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Remotely Engaged? A Framework for Monitoring the Success of Stakeholder Engagement in Remote Regions

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  • Silva Larson
  • Thomas G Measham
  • Liana J Williams

    ()
    (CSIRO Sustainable Ecosystems, Australia)

Abstract

The importance of stakeholder engagement for the success of natural resources management processes is widely acknowledged, yet evaluation frameworks employed by administrators of environmental programs continue to provide limited recognition of or insistence upon engagement processes. This paper presents a framework for monitoring and evaluation of engagement that aims to better incorporate community engagement into mainstream environmental programs, in particular in remote regions such as arid and desert regions of the world. We argue that successful monitoring of engagement should not only comprise a generic set of indicators but rather, in addition to the principles of good monitoring practice, should take into account a variety of the stakeholder interests as well as key regional drivers, addressing them at right geographic, institutional and time scale.

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Bibliographic Info

Paper provided by CSIRO Sustainable Ecosystems in its series Socio-Economics and the Environment in Discussion (SEED) Working Paper Series with number 2009-11.

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Length: 30 pages
Date of creation: Aug 2009
Date of revision:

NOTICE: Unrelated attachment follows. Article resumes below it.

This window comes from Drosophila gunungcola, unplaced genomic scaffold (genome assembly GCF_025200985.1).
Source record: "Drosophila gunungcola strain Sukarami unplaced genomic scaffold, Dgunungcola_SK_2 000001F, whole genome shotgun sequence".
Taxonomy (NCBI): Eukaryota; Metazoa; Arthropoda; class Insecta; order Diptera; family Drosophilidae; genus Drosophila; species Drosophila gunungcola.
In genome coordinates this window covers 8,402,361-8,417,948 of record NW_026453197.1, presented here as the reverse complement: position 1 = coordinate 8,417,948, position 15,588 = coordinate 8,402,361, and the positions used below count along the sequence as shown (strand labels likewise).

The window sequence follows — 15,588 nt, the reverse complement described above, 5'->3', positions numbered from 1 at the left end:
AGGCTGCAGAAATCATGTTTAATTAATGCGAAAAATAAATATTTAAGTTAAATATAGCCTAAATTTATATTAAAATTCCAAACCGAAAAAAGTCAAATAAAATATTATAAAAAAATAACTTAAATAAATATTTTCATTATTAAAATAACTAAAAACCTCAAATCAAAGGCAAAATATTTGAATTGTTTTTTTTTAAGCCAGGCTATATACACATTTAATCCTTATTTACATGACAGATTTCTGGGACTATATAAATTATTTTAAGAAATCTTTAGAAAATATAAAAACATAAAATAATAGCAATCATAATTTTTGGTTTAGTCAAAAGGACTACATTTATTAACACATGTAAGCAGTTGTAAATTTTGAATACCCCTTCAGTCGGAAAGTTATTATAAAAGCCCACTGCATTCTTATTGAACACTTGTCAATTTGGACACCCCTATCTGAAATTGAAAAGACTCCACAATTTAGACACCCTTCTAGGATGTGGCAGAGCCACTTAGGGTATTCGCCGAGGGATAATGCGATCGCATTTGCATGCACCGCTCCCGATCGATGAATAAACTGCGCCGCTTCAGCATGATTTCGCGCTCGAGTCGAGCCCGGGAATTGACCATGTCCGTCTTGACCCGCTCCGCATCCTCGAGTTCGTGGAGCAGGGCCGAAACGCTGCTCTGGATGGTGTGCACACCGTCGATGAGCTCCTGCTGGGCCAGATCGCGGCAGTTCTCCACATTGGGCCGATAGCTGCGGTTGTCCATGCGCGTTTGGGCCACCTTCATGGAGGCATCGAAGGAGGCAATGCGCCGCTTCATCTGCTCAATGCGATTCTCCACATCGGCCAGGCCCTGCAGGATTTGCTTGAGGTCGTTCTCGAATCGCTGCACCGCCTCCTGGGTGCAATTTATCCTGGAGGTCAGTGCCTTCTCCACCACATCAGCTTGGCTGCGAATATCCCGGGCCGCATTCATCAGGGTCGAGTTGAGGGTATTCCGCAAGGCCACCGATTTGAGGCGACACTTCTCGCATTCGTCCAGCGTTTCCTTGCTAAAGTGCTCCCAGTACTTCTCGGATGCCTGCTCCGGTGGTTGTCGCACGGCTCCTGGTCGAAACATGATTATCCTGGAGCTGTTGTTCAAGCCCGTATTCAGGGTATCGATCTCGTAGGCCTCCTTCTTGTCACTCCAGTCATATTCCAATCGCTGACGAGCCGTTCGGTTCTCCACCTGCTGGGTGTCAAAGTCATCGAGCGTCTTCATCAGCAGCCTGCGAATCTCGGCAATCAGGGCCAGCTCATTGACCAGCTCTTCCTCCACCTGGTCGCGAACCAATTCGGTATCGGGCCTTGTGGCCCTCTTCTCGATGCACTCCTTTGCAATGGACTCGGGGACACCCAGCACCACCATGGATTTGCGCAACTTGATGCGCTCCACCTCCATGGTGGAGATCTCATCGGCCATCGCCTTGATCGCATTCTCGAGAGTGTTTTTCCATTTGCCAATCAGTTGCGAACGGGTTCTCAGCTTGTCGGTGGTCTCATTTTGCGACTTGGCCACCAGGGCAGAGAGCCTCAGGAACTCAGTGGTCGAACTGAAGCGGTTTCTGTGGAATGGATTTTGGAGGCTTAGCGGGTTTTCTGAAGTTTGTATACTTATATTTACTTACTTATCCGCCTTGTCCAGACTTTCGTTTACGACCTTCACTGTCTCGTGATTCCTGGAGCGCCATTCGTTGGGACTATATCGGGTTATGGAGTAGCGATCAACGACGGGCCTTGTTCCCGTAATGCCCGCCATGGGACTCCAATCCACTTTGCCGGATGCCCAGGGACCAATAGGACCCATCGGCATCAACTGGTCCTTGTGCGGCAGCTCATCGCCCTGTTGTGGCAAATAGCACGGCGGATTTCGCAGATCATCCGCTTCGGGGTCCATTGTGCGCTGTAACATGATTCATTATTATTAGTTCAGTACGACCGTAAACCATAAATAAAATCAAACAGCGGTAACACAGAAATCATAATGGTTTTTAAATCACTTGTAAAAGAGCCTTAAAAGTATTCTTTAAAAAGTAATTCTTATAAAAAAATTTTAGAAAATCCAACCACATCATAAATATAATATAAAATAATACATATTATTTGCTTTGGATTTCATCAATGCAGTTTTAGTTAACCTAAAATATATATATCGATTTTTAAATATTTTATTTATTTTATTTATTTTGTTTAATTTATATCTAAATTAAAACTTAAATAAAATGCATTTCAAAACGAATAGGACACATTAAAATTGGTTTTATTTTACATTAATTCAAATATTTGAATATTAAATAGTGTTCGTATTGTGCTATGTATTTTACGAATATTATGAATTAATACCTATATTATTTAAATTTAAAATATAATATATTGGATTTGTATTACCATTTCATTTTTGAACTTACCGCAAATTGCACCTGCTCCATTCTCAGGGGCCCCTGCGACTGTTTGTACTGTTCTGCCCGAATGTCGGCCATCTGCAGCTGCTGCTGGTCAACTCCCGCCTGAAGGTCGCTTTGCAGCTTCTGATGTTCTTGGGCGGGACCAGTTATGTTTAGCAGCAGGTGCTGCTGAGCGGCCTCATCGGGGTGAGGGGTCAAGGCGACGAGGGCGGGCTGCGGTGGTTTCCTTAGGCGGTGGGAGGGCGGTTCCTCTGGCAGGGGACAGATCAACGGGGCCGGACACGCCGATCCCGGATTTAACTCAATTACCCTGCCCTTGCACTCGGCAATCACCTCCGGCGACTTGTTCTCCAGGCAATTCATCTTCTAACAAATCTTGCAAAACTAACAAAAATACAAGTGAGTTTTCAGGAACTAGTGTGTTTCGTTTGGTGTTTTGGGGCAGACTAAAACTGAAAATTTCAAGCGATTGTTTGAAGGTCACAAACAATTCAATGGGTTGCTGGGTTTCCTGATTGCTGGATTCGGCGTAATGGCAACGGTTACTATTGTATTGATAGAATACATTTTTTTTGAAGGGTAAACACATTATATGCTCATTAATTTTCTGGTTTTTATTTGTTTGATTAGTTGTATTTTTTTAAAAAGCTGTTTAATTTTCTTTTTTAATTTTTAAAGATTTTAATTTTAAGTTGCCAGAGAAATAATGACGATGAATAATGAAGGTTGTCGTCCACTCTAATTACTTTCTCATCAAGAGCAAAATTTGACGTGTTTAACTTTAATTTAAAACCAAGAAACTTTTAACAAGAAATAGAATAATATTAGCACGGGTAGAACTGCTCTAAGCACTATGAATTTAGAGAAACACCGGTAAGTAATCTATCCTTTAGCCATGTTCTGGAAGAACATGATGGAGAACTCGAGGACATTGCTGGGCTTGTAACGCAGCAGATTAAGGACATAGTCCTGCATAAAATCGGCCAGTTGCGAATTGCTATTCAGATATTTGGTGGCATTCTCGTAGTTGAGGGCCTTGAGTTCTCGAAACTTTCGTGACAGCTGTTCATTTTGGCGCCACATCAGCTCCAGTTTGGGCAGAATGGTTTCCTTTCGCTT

Handle: RePEc:cse:wpaper:2009-11

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Keywords: engagement; evaluation; governance; natural resources; participation; stakeholders;

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References

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  1. M. Muro & P. Jeffrey, 2008. "A critical review of the theory and application of social learning in participatory natural resource management processes," Journal of Environmental Planning and Management, Taylor & Francis Journals, Taylor & Francis Journals, vol. 51(3), pages 325-344.
  2. Caron Chess, 2000. "Evaluating Environmental Public Participation: Methodological Questions," Journal of Environmental Planning and Management, Taylor & Francis Journals, Taylor & Francis Journals, vol. 43(6), pages 769-784.
  3. Sadahisa Kato & Jack Ahern, 2008. "'Learning by doing': adaptive planning as a strategy to address uncertainty in planning," Journal of Environmental Planning and Management, Taylor & Francis Journals, Taylor & Francis Journals, vol. 51(4), pages 543-559.
  4. Ronald D. Brunner, 2004. "Context-sensitive monitoring and evaluation for the World Bank," Policy Sciences, Springer, Springer, vol. 37(2), pages 103-136, 06.
  5. Marcus Lane & Geoff McDonald, 2005. "Community-based Environmental Planning: Operational Dilemmas, Planning Principles and Possible Remedies," Journal of Environmental Planning and Management, Taylor & Francis Journals, Taylor & Francis Journals, vol. 48(5), pages 709-731.
  6. Marlene Buchy & Digby Race, 2001. "The Twists and Turns of Community Participation in Natural Resource Management in Australia: What is Missing?," Journal of Environmental Planning and Management, Taylor & Francis Journals, Taylor & Francis Journals, vol. 44(3), pages 293-308.
  7. Richard Margerum & Debra Whitall, 2004. "The challenges and implications of collaborative management on a river basin scale," Journal of Environmental Planning and Management, Taylor & Francis Journals, Taylor & Francis Journals, vol. 47(3), pages 409-429.
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Cited by:
  1. Thomas G Measham & Carol Richards & Cathy Robinson & Silva Larson & Lynn Brake, 2009. "Terms of Engagement: Consensus or Control in Remote Australian Resource Management?," Socio-Economics and the Environment in Discussion (SEED) Working Paper Series, CSIRO Sustainable Ecosystems 2009-10, CSIRO Sustainable Ecosystems.

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